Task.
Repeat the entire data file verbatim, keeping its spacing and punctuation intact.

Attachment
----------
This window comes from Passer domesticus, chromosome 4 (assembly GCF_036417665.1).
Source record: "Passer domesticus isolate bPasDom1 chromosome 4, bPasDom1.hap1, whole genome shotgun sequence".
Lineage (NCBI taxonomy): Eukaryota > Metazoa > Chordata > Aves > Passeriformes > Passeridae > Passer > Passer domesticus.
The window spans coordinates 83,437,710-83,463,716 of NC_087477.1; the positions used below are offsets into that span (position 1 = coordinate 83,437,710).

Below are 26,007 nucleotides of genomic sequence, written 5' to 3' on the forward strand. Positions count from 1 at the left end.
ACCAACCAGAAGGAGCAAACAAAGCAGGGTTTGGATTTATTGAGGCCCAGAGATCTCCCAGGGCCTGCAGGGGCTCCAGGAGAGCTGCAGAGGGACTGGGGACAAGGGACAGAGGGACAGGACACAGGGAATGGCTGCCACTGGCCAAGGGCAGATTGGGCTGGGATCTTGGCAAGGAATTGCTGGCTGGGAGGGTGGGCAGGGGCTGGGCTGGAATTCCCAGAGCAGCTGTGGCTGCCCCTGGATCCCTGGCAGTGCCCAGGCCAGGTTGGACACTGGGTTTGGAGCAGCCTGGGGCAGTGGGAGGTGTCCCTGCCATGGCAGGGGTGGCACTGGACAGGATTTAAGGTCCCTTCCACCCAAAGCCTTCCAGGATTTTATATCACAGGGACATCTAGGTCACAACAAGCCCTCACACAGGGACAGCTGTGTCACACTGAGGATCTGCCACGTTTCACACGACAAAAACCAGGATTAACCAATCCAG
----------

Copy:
This window comes from Passer domesticus, chromosome 4 (assembly GCF_036417665.1).
Source record: "Passer domesticus isolate bPasDom1 chromosome 4, bPasDom1.hap1, whole genome shotgun sequence".
Lineage (NCBI taxonomy): Eukaryota > Metazoa > Chordata > Aves > Passeriformes > Passeridae > Passer > Passer domesticus.
The window spans coordinates 83,437,710-83,463,716 of NC_087477.1; the positions used below are offsets into that span (position 1 = coordinate 83,437,710).

Below are 26,007 nucleotides of genomic sequence, written 5' to 3' on the forward strand. Positions count from 1 at the left end.
ACCAACCAGAAGGAGCAAACAAAGCAGGGTTTGGATTTATTGAGGCCCAGAGATCTCCCAGGGCCTGCAGGGGCTCCAGGAGAGCTGCAGAGGGACTGGGGACAAGGGACAGAGGGACAGGACACAGGGAATGGCTGCCACTGGCCAAGGGCAGATTGGGCTGGGATCTTGGCAAGGAATTGCTGGCTGGGAGGGTGGGCAGGGGCTGGGCTGGAATTCCCAGAGCAGCTGTGGCTGCCCCTGGATCCCTGGCAGTGCCCAGGCCAGGTTGGACACTGGGTTTGGAGCAGCCTGGGGCAGTGGGAGGTGTCCCTGCCATGGCAGGGGTGGCACTGGACAGGATTTAAGGTCCCTTCCACCCAAAGCCTTCCAGGATTTTATATCACAGGGACATCTAGGTCACAACAAGCCCTCACACAGGGACAGCTGTGTCACACTGAGGATCTGCCACGTTTCACACGACAAAAACCAGGATTAACCAATCCAG